Updated: Jan 30
See my YouTube of the hike here
Another bus ride, this time the 22 from opposite the Honolulu Zoo, Waikiki, that takes you all the way to Hanauma Bay Reserve in around 35 minutes. From there it's a 10 minute walk to the Koko Crater Trail.
Koko crater is an ancient tuff cone, dormant for tens of thousands of years! It rises just under 400 metres, of which you are climbing most of that on 1048 steps. Approximately two kilometers each way.
The trail goes straight up the ridge, on a dis-used World War Two railway track. The wooden sleepers are mostly in reasonable condition, some have rotted away, some have been replaced or repaired. The trail isn’t too steep for the first half of the hike, then it becomes steeper and steeper. One section crosses a shallow ravine, meaning you have to tread carefully, otherwise you could fall through!
You don’t need to be super fit to get to the top, but to enjoy it I think you'd need to be in reasonably good health. It's a good cardio workout if you walk at any sort of pace. There are a lot of impacts to your knees on the way down, and I would give it a miss if you have dodgy knees.
I didn’t make a day of it, all told I was back in Waikiki within four hours. If you wanted to make a day of it you could visit the Hanauma Bay Nature Reserve, which has picnic, snack and drink facilities. There is also a fab looking beach in the reserve that you look down on from the top of the ridge. Also locally there is a blow hole and a Botanical gardens as points of interest.
Once at the top, you need to walk a short distance on rocks and un-surfaced trails to get to the three main viewing points on the ridge.
With a 360 degree view, to the West you can see the Diamond Head Crater, Koko Head and the Hanauma Reserve with Waikiki and Honolulu in the distance. In the opposite direction you are looking down onto the Koko crater and across the headland and onto the Pacific. To the North there are views of the ridge line that dominates the south of the island. All quite stunning.
There’s plenty of room at the top, you could stop for a picnic. I didn’t see any picnic tables up at the summit, but there are many picnic areas in the grounds of the Reserve.
Going down, you need to watch your footing, you certainly wouldn't want to fall. Some people were running up then back down, I wouldn’t be so bold, for fear of falling!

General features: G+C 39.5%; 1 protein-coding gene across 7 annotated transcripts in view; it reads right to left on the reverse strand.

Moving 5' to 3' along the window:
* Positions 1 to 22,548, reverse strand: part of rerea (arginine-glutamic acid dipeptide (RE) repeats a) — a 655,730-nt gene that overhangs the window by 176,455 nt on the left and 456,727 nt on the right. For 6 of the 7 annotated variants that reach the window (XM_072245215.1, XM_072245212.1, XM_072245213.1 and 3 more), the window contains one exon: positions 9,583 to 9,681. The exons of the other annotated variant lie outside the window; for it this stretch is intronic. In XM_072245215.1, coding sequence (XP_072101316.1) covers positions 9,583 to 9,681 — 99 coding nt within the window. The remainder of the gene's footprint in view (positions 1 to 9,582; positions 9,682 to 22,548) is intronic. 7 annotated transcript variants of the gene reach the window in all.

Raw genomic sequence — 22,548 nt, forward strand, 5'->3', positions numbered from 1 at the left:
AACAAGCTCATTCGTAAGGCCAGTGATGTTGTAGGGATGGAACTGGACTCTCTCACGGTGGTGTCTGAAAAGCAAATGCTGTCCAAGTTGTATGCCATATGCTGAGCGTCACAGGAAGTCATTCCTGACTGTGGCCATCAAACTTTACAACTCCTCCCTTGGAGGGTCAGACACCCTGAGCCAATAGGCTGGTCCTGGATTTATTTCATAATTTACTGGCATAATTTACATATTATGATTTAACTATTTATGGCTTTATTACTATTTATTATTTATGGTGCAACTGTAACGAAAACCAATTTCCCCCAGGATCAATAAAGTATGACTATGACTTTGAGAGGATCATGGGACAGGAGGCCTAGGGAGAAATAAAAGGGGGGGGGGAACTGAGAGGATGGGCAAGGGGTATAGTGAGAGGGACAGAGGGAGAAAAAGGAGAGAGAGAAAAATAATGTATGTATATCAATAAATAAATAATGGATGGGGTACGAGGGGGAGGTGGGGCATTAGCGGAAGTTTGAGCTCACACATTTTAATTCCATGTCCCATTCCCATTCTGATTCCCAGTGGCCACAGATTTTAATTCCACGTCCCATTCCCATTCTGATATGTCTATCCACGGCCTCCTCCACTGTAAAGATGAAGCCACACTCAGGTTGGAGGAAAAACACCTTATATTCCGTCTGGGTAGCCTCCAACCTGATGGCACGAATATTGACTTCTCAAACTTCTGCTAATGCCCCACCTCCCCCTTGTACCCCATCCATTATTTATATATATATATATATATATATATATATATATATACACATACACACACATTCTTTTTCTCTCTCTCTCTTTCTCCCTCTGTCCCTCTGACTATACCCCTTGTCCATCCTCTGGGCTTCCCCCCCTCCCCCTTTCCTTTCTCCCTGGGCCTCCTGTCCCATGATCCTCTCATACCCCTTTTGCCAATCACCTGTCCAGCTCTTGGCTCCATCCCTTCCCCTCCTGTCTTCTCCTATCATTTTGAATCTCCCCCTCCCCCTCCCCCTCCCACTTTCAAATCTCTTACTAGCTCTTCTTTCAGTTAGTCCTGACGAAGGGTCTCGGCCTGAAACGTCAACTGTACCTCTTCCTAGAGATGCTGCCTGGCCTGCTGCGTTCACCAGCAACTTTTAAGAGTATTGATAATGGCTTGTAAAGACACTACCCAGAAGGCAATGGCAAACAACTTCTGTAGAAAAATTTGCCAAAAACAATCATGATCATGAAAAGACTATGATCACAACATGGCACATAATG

As I said, with each step there’s an impact and you can feel it on your knees…….well you can when you’re an old bird! I don’t think I’d do it if I was clumsier than I am, or if I had dodgy knees.
It takes around an hour and a half to get up and half an hour to get down, at an old bird pace, so quite a short hike. It was hot and humid when I went, and there is little shelter from the sun so some form of sun protection is required. You’ll generate quite a bit of heat getting up there, I’d say wear gym kit or the like, that will wick away sweat. And take at least a litre of water.
It was dry when I went, I have no idea how slippery the wood gets when wet, so take that into consideration. It’s definitely trainer or sneaker territory, not flip flops! And to note, I saw three little kids, around 6 years old making their way up and they seemed quite happy to be doing it. You’d definitely need to supervise kids well on the hike, there's not much room for getting it wrong!
With the opening hours you could catch the sunrise or sunset, but not sure I'd want to negotiate the steps in the dark!
There's a strange tradition of hanging a pair of trainers from the power line, I'm not sure what that's all about!
Free to use the trail
Parking fees apply, I believe just $1 but am not sure
Opening hours 4am until 11pm
Water available at the Hanauma Bay Nature Reserve
Snacks and drinks available at the Reserve
Take water with you, there isn't any at the top
My visit was Mid-Winter, Mid-February